Anne-Catherine de Ligniville d’Autricourt was born in France July 23, 1722, one of 21 children of Jean-Jacques de Ligniville and his wife Charlotte de Saureau. At the relatively late age of 29, Minette married the French philosopher and poet, Claude Adrien Helvétius, who had amassed quite a fortune as a tax collector. The couple settled in the tony Paris suburb of Auteuil, and Minette began her salon, which included some of the greatest figures of the Enlightenment.

Claude HelvétiusClaude Adrien Helvétius

Among the habitués of Madame Helvétius’s salon were our old salonniere friends, Julie de Lespinasse and Suzanne Necker (both of whom you’ve met, doll), great writers like Diderot and Volney, thinkers including Condorcet, d’Holbach, Turgot and Buffon and scientists like d’Alembert, Lavoisier, Cuvier and Cabanis. It was a veritable who’s who of Paris society. Others who would drop by included politicians like Malesherbes, Talleyrand, Thomas Jefferson and Benjamin Franklin, who was quite the ladies man, doll, but we’ll get to that.

These salons were put on with such éclat and whimsy that it was not surprising to see in attendance all 18 of Minette’s prized Angora cats, dressed to the nines in their silk ribbons. It was also not unusual, évidemment, for Madame’s dogs and canaries to attend, because everyone should get into the salon spirit according to Minette.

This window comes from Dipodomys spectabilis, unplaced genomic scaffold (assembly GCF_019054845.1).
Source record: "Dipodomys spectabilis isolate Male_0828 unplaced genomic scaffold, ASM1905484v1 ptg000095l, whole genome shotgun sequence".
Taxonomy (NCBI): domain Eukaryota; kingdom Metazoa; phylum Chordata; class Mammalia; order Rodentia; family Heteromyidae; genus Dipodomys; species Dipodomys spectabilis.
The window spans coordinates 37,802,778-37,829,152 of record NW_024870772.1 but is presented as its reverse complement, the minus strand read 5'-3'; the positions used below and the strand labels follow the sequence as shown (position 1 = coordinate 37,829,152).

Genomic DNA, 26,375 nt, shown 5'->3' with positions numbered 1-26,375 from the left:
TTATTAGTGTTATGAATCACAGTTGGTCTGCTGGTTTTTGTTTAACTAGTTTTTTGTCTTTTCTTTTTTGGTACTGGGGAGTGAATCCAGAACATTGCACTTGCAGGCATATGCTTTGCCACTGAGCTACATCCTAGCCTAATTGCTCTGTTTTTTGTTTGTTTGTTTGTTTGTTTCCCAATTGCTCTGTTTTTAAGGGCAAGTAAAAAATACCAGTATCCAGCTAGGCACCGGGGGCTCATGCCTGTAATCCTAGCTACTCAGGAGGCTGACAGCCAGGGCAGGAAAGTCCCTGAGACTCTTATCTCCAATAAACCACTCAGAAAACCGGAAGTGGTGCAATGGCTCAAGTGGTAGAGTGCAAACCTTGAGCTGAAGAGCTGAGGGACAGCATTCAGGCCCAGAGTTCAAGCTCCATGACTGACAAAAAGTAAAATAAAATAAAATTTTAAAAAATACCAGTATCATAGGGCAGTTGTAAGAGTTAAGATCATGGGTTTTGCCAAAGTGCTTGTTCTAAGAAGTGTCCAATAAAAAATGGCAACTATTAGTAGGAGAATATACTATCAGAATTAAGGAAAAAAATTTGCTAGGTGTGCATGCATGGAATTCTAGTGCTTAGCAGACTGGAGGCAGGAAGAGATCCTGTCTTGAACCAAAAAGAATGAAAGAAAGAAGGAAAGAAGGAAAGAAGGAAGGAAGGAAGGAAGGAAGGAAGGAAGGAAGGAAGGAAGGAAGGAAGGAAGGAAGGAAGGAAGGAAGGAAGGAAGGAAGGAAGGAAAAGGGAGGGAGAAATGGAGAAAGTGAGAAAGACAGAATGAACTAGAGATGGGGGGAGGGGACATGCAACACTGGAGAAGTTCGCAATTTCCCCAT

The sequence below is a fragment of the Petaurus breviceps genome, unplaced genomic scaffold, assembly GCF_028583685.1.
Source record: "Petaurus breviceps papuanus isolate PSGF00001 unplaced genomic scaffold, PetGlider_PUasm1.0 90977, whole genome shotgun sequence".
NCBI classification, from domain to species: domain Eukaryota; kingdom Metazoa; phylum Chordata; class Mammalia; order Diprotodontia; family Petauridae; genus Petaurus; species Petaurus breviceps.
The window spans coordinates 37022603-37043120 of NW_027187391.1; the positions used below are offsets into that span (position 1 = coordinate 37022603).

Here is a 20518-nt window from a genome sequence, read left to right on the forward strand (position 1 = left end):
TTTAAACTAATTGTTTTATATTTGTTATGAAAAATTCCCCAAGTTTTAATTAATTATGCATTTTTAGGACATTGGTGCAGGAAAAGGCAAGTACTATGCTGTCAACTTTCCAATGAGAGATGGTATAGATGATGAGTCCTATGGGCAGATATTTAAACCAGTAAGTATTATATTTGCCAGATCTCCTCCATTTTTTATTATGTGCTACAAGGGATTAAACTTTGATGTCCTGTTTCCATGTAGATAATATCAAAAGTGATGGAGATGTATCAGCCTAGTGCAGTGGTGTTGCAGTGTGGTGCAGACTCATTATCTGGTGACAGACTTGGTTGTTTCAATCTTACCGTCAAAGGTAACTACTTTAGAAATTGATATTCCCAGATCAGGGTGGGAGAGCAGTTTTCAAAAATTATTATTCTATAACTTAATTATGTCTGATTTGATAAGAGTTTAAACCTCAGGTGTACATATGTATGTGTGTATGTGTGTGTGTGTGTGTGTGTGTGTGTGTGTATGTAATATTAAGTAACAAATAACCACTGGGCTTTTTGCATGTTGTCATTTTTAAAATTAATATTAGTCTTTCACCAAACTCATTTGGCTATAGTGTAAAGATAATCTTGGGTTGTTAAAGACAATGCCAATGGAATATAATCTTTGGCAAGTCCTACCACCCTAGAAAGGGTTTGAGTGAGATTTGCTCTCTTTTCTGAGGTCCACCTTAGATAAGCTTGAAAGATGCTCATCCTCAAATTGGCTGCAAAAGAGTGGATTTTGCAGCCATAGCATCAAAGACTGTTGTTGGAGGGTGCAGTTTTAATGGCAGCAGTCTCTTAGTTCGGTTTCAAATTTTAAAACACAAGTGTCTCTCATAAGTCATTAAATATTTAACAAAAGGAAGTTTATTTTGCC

Monsieur Helvétius died in 1771 after 20 years of marriage, and Minette carried on with her salons, choosing never to remarry. But our gal had no shortage of suitors. Madame was said to have been so beautiful that a 100-year-old man paid one of the most famous compliments of the era: Ah, Madame, if I were only 80 again.

AuteuilAn old postcard of Auteuil, which was also home to Victor Hugo and Molière 

In her 60s, Minette made the acquaintance of Benjamin Franklin, who was serving as the US ambassador to France, and it was not long before he became smitten. Rumor has it he even proposed marriage. They were avid letter writers and Franklin, who affectionately called our gal “Notre Dame,” wrote this to her in one of them: If Notre Dame is pleased to spend her days with Franklin, he would be just as pleased to spend his nights with her; and since he has already given her so many of his days, although he has so few left to give, she seems ungrateful in never giving him one of her nights.

4-benjamin_franklinBenjamin Franklin

Quite saucy, n’est ce pas? But not everyone succumbed to Minette’s charms. Abigail Adams, wife of John Adams, was shocked by Minette’s behavior when she met her at a dinner in France following the successful negotiation of the Treaty of Paris. In correspondence, Abigail noted scathingly that our gal kissed Franklin on the cheeks and forehead when she greeted him, held his hand during dinner and occasionally threw her arm around his neck: I should have set her down for a very bad one altho 60 years of age and a widow. I own I was highly disgusted and never wish for an acquaintance with any ladies of this cast